As the Opioid Crisis Deepens, Will Maryland Democrats Vote to Save Lives?
Advocates say a new bill to create safe consumption spaces for drug users would save lives and money. But in a blue state that has rejected progressive ideas in the past, will lawmakers embrace the strategy?’>
TAYA GRAHAM: This is Taya Graham, reporting for The Real News Network, in Annapolis, Maryland. There’s a crisis on the streets of Baltimore, which harm reduction advocates have a solution for, but will the Democrats in Annapolis support it?
RICKY MORRIS: I walk down the streets in the neighborhood I live in, and you can smell a stench, and the stench is from people laying there dead in old houses.
TAYA GRAHAM: As the opioid crisis continues to claim live and across the country, there’s an idea that has growing support among people who understand the roots of the problem.
REGINY V.: It’s been imperative for years that we treat people with compassion. Now is the time to do it.
TAYA GRAHAM: They’re called safe consumption spaces, facilities where drug users can safely take heroin under the supervision of medical professionals.
HARRIET SMITH: What that means is, a facility that is supervised by medically trained personnel would be set up for people that use drugs to come in and use their drugs there, under supervision.
TAYA GRAHAM: It’s an idea that has taken hold elsewhere. San Francisco may be the first in the nation to take this bold step and open its first safe injection sites this July. The proposal in Maryland would allow community organizations, hospitals, and health centers to open safe consumption spaces throughout the state.
REGINY V.: This is a space where you can access safer consumption, needs, and services. Completely community run, it does not need to be run by the city or the state. I’m definitely with staff who are peers.
TAYA GRAHAM: Advocates say the idea will save lives.
REGINY V.: It also reduces disease transmission, because there are safer use supplies available, syringes, needles, cookers, cottons, things like that as well.
TAYA GRAHAM: And provide a conduit for treatment, in a state where fentanyl deaths nearly doubled last year.
RICKY MORRIS: I was walking an ally and seen a lady from a doorway, lying there unconscious, and I learned how to use Narcan, so I applied it, and wound up saving her life.
TAYA GRAHAM: Baltimore resident Ricky Morris says he understands the problem first hand.
RICKY MORRIS: I OD’d myself years ago, and just think, if no one was there to help me, and I lost my life, I wouldn’t be here today for my children. I wouldn’t have had a chance to do better, turn my life around, so give people the opportunity to evolve and do it.
TAYA GRAHAM: And there is another benefit to safe spaces. Last year, we spoke to Johns Hopkins Bloomberg School of Health professor, Susan Sherman. She co-authored a study that calculated, a single safe consumption space could save the city 7.8 million dollars a year, by cutting down on emergency room visits, transmission of diseases like AIDS, and enhanced treatment opportunities.
SUSAN SHERMAN: If that doesn’t appeal to you, keeping people alive, and you know, it’s cost effective. It actually saves a lot of money in terms of ambulance coming for overdoses, in terms of people being in the hospital, so that’s also an external benefit.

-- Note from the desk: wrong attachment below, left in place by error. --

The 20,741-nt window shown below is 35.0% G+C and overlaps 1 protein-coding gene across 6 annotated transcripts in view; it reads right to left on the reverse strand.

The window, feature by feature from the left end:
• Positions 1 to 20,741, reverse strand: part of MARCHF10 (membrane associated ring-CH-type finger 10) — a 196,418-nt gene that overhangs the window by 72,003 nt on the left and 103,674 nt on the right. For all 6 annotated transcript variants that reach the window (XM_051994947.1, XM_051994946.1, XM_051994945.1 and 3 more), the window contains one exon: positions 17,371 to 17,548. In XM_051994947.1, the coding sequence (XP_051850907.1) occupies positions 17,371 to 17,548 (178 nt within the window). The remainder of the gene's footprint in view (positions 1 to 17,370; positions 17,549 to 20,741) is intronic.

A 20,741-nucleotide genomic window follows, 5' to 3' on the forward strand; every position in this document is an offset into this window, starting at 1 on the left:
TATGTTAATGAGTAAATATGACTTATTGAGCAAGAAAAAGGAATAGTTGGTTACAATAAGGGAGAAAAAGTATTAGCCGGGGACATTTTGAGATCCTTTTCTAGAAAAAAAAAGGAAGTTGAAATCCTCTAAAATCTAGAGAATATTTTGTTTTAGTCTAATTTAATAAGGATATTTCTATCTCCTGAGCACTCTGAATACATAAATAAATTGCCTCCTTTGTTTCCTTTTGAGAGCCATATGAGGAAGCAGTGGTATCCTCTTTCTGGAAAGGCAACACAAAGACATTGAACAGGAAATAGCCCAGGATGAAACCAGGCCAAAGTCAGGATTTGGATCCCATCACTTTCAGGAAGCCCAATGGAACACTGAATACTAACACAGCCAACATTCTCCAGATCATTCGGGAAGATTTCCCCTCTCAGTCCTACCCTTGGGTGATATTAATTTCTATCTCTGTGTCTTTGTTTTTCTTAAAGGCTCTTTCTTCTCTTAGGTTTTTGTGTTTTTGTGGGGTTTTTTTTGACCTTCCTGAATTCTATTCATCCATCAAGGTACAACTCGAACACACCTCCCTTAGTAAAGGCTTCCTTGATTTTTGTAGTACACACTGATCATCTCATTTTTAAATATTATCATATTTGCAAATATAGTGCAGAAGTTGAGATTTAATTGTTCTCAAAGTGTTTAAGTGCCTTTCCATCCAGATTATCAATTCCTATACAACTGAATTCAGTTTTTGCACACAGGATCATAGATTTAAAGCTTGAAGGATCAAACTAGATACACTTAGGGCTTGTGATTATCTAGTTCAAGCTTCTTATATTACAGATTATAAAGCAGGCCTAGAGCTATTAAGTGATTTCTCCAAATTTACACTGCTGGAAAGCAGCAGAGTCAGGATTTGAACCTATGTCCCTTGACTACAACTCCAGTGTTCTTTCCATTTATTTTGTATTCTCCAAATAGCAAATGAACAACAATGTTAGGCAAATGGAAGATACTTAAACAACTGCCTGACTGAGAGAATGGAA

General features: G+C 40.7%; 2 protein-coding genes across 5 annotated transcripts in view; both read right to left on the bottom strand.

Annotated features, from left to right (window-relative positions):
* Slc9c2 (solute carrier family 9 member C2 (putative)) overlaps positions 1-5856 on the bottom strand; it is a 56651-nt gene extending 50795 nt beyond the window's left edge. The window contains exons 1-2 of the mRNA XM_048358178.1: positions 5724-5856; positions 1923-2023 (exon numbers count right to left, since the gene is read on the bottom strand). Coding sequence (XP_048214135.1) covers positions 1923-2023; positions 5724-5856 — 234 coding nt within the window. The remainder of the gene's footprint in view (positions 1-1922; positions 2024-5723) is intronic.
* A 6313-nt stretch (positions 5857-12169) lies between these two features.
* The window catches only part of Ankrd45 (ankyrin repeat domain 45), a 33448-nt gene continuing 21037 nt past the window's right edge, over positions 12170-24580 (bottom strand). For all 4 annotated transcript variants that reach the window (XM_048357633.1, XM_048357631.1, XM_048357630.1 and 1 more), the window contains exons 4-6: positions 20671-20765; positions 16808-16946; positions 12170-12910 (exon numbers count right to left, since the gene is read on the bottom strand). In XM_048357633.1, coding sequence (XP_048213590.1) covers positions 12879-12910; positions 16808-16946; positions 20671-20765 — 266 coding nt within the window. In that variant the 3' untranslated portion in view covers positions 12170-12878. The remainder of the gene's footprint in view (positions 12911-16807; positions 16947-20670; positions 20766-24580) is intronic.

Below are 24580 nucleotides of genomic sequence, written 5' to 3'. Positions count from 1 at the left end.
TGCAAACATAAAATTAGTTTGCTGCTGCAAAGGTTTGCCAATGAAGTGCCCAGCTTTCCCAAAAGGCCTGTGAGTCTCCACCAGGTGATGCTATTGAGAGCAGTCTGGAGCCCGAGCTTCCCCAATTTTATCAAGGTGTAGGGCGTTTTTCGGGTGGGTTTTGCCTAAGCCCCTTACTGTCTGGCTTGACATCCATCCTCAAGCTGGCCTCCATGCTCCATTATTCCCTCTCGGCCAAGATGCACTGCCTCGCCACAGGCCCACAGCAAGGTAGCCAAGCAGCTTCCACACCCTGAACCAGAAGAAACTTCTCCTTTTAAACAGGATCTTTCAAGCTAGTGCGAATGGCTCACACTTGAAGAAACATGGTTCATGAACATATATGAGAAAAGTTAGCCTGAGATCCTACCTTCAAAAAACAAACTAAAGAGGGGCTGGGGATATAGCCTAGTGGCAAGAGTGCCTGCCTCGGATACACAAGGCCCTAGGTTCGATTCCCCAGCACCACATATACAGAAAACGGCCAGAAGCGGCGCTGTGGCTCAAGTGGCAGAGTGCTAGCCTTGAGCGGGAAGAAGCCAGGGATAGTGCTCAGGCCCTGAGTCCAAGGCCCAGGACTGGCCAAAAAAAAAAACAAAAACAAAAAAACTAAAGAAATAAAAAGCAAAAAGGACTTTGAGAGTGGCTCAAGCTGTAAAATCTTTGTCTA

TAYA GRAHAM: However, like most progressive proposals, safe spaces face a formidable political obstacle, Democrats. The Real News has covered a variety of ideas, which have failed to even get a vote.
DON MORHAIM: Current narcotic overdose crisis is just the tip of the iceberg, but it’s called attention to a failed policy long ignored.
TAYA GRAHAM: Among them, an earlier proposal to decriminalize drugs like heroin, and provide safe consumption spaces.
DON MORHAIM: Decriminalization of small amounts of all drugs, as has been done for marijuana in this state, so that people are not stigmatized for life.
TAYA GRAHAM: And a modest proposal to allow a single civilian on an internal police disciplinary board.
JUSTIN READY: I feel like, yes there are reforms that are needed, were needed, that you’re working on, I’m sure, but I also feel like there’s maybe a little bit of not wanting to take responsibility for some of the things that have happened that have caused the police departments to be a little bit … to have trouble.
TAYA GRAHAM: And in 2017, The Real News caught the bail bond industry wining and dining legislators to beat back bail reform. Looming over the effort to stem overdose deaths, is the power of big pharmaceutical companies. In fact, Baltimore City has sued Purdue, the manufacturer of Oxycodone, for flooding the streets with lethal pills.
ANDRE DAVIS: Opioid complaint against the number of defendants seeking damages and injunctive relief on behalf of the city for the harm that’s been done. In so many different ways, you all are fully aware of it, I’m sure, to the city, to the people of the city, to the financial well-being of the city.
TAYA GRAHAM: Still, advocates are hopeful that the urgency of the crisis will lead to real solutions.
REGINY V.: I’m seeing that there’s also more of an understanding that the criminal justice approach does not work.
TAYA GRAHAM: The question is, is anyone here listening?
RICKY MORRIS: Give people the opportunity to evolve and do it, and learn from their mistakes, and just have them in a safe environment where their life can be saved.
TAYA GRAHAM: This is Taya Graham and Stephen Janis, reporting for The Real News Network in Annapolis, Maryland.